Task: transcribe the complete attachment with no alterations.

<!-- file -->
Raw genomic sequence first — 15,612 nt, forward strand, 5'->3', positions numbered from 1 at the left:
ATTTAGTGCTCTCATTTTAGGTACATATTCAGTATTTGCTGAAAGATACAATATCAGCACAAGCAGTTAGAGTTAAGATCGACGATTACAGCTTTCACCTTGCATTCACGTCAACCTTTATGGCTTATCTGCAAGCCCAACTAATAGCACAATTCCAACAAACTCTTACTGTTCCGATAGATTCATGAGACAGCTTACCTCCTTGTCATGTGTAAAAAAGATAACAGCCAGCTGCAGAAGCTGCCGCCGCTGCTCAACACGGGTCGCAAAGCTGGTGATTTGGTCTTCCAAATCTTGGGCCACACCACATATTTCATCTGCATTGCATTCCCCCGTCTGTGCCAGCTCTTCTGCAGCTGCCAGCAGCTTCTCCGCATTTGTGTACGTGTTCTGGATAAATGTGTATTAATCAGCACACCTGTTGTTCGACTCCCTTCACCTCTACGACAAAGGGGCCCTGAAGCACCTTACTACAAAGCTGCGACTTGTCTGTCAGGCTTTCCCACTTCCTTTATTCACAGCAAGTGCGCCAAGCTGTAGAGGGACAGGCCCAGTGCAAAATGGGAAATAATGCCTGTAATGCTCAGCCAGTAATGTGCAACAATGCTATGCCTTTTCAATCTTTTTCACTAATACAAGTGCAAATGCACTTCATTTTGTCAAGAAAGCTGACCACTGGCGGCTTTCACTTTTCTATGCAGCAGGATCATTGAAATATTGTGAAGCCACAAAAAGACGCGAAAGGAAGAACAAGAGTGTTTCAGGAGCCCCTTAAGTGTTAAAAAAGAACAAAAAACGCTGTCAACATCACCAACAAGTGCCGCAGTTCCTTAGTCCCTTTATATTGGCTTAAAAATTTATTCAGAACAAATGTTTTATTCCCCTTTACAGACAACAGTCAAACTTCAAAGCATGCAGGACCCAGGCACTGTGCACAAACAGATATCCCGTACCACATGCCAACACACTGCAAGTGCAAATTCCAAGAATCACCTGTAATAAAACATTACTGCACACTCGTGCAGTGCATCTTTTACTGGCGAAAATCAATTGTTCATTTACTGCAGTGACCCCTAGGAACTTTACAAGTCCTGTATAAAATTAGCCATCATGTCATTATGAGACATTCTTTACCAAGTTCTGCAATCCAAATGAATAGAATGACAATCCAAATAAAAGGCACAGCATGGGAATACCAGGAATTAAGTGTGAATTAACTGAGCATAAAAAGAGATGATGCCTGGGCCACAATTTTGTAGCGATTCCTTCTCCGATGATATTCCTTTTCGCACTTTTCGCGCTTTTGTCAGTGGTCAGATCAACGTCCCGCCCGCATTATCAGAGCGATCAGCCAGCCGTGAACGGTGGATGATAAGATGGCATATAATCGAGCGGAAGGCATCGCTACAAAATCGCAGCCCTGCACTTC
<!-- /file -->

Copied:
Raw genomic sequence first — 15,612 nt, forward strand, 5'->3', positions numbered from 1 at the left:
ATTTAGTGCTCTCATTTTAGGTACATATTCAGTATTTGCTGAAAGATACAATATCAGCACAAGCAGTTAGAGTTAAGATCGACGATTACAGCTTTCACCTTGCATTCACGTCAACCTTTATGGCTTATCTGCAAGCCCAACTAATAGCACAATTCCAACAAACTCTTACTGTTCCGATAGATTCATGAGACAGCTTACCTCCTTGTCATGTGTAAAAAAGATAACAGCCAGCTGCAGAAGCTGCCGCCGCTGCTCAACACGGGTCGCAAAGCTGGTGATTTGGTCTTCCAAATCTTGGGCCACACCACATATTTCATCTGCATTGCATTCCCCCGTCTGTGCCAGCTCTTCTGCAGCTGCCAGCAGCTTCTCCGCATTTGTGTACGTGTTCTGGATAAATGTGTATTAATCAGCACACCTGTTGTTCGACTCCCTTCACCTCTACGACAAAGGGGCCCTGAAGCACCTTACTACAAAGCTGCGACTTGTCTGTCAGGCTTTCCCACTTCCTTTATTCACAGCAAGTGCGCCAAGCTGTAGAGGGACAGGCCCAGTGCAAAATGGGAAATAATGCCTGTAATGCTCAGCCAGTAATGTGCAACAATGCTATGCCTTTTCAATCTTTTTCACTAATACAAGTGCAAATGCACTTCATTTTGTCAAGAAAGCTGACCACTGGCGGCTTTCACTTTTCTATGCAGCAGGATCATTGAAATATTGTGAAGCCACAAAAAGACGCGAAAGGAAGAACAAGAGTGTTTCAGGAGCCCCTTAAGTGTTAAAAAAGAACAAAAAACGCTGTCAACATCACCAACAAGTGCCGCAGTTCCTTAGTCCCTTTATATTGGCTTAAAAATTTATTCAGAACAAATGTTTTATTCCCCTTTACAGACAACAGTCAAACTTCAAAGCATGCAGGACCCAGGCACTGTGCACAAACAGATATCCCGTACCACATGCCAACACACTGCAAGTGCAAATTCCAAGAATCACCTGTAATAAAACATTACTGCACACTCGTGCAGTGCATCTTTTACTGGCGAAAATCAATTGTTCATTTACTGCAGTGACCCCTAGGAACTTTACAAGTCCTGTATAAAATTAGCCATCATGTCATTATGAGACATTCTTTACCAAGTTCTGCAATCCAAATGAATAGAATGACAATCCAAATAAAAGGCACAGCATGGGAATACCAGGAATTAAGTGTGAATTAACTGAGCATAAAAAGAGATGATGCCTGGGCCACAATTTTGTAGCGATTCCTTCTCCGATGATATTCCTTTTCGCACTTTTCGCGCTTTTGTCAGTGGTCAGATCAACGTCCCGCCCGCATTATCAGAGCGATCAGCCAGCCGTGAACGGTGGATGATAAGATGGCATATAATCGAGCGGAAGGCATCGCTACAAAATCGCAGCCCTGCACTTC